This is an extension of the earlier observation about linear and non-linear growth, and how schools should ready themselves.
Mal Lee and Roger Broadie
In going digital and creating an increasingly mature digitally based school ecosystem factor into your school’s growth and enhancement the very real likelihood of reaping an increasing number of unplanned, unintended benefits.
Be on the lookout for their emergence and be prepared to optimise those that will advance the school.
Watch also for potential disbenefits, the unintended undesirable developments.
Address the digital evolution of your school with what Bhaduri and Fischer (2015) refer to as a digital mindset – and which others refer to as a networked mindset – that recognises in the midst of Digital Revolution it is impossible to identify with 100% certainty all the benefits that will flow from the introduction of new approaches and programs.
It is appreciated that is contrary to the long held belief of the educational administrators that school leaders have some divine ability to identify every benefit and measure the realisation of each over X number of years.
The reality, stressed in the earlier writings on the evolution of complex adaptive systems and natural non-linear growth, is that in most areas of schooling it is only ever possible at the outset of an initiative to identify a portion of the program benefits.
The business management literature has long understood this reality and advocated organisations employ appropriate benefits realisation processes.
Thorp writing as far back as 1998 observed:
Benefits rarely happen according to plan. A forecast of benefits to support the business case for an investment is just an early estimate. It is unlikely to turn out as expected, much like corporate earnings are forecast (Thorp, 1998, p38).
That observation was made in the relative stability of the 90’s well before the Digital Revolution took hold, the social networking of society and the digital transformation of all organisations had begun to impact in a significant way. One is talking pre Google, pre Facebook, pre smartphones and pre iPads, long before society in general had normalised the use of the digital and social networking.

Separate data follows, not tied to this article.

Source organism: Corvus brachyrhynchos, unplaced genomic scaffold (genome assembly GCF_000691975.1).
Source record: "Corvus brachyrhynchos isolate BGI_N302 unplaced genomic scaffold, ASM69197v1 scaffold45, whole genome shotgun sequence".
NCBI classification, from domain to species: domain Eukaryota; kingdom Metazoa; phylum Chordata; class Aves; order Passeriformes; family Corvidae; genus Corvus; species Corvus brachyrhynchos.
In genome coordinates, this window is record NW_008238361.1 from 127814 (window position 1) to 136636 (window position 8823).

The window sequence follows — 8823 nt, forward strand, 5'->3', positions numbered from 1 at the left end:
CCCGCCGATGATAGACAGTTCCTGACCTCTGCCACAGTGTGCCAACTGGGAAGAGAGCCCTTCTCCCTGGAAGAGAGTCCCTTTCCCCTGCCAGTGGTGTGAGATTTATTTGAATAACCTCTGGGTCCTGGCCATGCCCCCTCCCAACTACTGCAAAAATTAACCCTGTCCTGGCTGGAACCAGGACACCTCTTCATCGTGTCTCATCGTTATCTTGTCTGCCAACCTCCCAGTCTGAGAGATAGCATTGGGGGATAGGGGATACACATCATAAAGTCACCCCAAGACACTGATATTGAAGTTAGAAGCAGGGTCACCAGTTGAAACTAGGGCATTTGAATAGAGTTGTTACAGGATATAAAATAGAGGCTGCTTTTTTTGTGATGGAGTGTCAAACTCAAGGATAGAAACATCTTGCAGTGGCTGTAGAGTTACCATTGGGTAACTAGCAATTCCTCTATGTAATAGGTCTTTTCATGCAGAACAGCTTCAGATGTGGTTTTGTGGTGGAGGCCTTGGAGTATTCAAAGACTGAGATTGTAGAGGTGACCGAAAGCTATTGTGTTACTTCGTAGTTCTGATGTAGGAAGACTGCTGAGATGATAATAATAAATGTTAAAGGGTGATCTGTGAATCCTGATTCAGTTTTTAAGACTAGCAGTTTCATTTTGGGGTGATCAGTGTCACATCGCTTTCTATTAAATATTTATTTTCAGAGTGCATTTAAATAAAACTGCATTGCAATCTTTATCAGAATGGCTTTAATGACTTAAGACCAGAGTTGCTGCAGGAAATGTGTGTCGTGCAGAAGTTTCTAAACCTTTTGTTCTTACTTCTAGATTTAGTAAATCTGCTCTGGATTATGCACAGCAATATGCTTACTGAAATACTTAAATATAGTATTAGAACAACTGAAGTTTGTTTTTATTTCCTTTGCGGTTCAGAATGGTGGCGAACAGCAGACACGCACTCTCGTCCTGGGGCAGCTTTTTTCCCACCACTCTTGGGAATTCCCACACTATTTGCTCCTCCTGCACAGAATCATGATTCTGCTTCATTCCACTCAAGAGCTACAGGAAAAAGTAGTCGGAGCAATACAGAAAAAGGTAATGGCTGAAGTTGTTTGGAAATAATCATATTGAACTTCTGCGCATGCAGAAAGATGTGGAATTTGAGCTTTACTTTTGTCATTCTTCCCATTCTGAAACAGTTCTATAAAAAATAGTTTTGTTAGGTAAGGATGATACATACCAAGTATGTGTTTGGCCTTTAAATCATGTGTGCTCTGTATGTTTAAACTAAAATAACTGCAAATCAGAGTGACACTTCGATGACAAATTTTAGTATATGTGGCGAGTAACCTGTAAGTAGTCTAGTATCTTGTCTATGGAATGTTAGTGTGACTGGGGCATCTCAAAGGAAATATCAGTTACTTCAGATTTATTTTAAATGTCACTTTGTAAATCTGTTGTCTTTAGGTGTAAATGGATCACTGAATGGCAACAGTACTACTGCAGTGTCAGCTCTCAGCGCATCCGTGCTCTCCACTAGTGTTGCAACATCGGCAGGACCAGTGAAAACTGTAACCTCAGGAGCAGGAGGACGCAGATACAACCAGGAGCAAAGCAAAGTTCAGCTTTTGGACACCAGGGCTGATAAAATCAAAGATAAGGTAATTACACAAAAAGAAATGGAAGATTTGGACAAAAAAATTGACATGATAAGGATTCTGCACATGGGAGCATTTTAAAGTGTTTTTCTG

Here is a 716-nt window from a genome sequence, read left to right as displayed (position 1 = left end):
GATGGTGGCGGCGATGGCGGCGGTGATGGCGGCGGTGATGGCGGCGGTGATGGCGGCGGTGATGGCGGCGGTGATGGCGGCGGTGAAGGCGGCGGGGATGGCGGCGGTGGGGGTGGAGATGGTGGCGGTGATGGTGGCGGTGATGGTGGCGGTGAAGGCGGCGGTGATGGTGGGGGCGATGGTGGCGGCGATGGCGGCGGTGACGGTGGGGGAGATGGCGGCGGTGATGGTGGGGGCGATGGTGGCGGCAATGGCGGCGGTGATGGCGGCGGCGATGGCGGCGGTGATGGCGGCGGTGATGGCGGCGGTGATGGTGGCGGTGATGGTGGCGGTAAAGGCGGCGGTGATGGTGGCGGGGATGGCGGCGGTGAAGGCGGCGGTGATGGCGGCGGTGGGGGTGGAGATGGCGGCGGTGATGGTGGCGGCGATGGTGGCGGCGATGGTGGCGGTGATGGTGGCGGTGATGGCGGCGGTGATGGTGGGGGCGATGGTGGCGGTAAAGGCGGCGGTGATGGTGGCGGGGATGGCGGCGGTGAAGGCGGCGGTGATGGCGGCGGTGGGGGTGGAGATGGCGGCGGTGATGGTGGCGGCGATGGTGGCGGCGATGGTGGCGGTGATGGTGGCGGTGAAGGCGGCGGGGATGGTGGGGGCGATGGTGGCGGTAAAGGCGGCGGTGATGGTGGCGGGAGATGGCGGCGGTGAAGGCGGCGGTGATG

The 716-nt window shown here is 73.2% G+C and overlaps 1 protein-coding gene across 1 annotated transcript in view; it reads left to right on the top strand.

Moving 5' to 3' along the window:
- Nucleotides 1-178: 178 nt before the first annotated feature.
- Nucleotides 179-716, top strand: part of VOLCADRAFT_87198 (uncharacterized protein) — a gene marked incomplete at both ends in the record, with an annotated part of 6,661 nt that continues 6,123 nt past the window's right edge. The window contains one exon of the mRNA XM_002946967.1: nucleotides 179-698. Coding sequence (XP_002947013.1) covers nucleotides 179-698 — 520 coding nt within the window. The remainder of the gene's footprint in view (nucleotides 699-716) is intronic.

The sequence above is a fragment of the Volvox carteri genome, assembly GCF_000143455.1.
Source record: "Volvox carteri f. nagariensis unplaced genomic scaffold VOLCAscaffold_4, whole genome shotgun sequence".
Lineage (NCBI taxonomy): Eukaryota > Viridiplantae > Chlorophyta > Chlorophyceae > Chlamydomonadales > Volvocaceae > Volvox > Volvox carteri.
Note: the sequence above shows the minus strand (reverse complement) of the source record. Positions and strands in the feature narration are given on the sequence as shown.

The message coming very strongly from the pathfinder to the later adopter schools is that:
- seek as usual to identify the desired benefits of each initiative
- monitor and measure the realisation of each of the benefits, but at the same time
- observe the emergence of any unintended benefits – and indeed disbenefits
- work to optimise the desired unintended benefits and remove the undesirable effects
- don’t automatically regard an initiative as a failure – as is now often done by administrators – simply because it doesn’t yield all the projected benefits. Understand the initial aspirations are but educated guesstimates and that it is crucial to factor in to any judgement the unintended benefits
- the number of unintended benefits is likely to grow as the school’s digitally based ecosystem matures, becomes more tightly integrated, sophisticated and complex and interfaces with other ecosystems.
Be conscious that many of the unintended benefits singly appear small but when combined with many other seemingly small changes can significantly vary the school’s practises and enhance the productivity. For example the adoption of a seemingly simple school app can significantly impact the school’s communication and its relationship with its community.
In brief – in marked contrast to now – identify and measure the total impact of the program, looking always at both the intended and unintended benefits.
- Thorpe, J (1998) The Information Paradox Toronto McGraw-Hill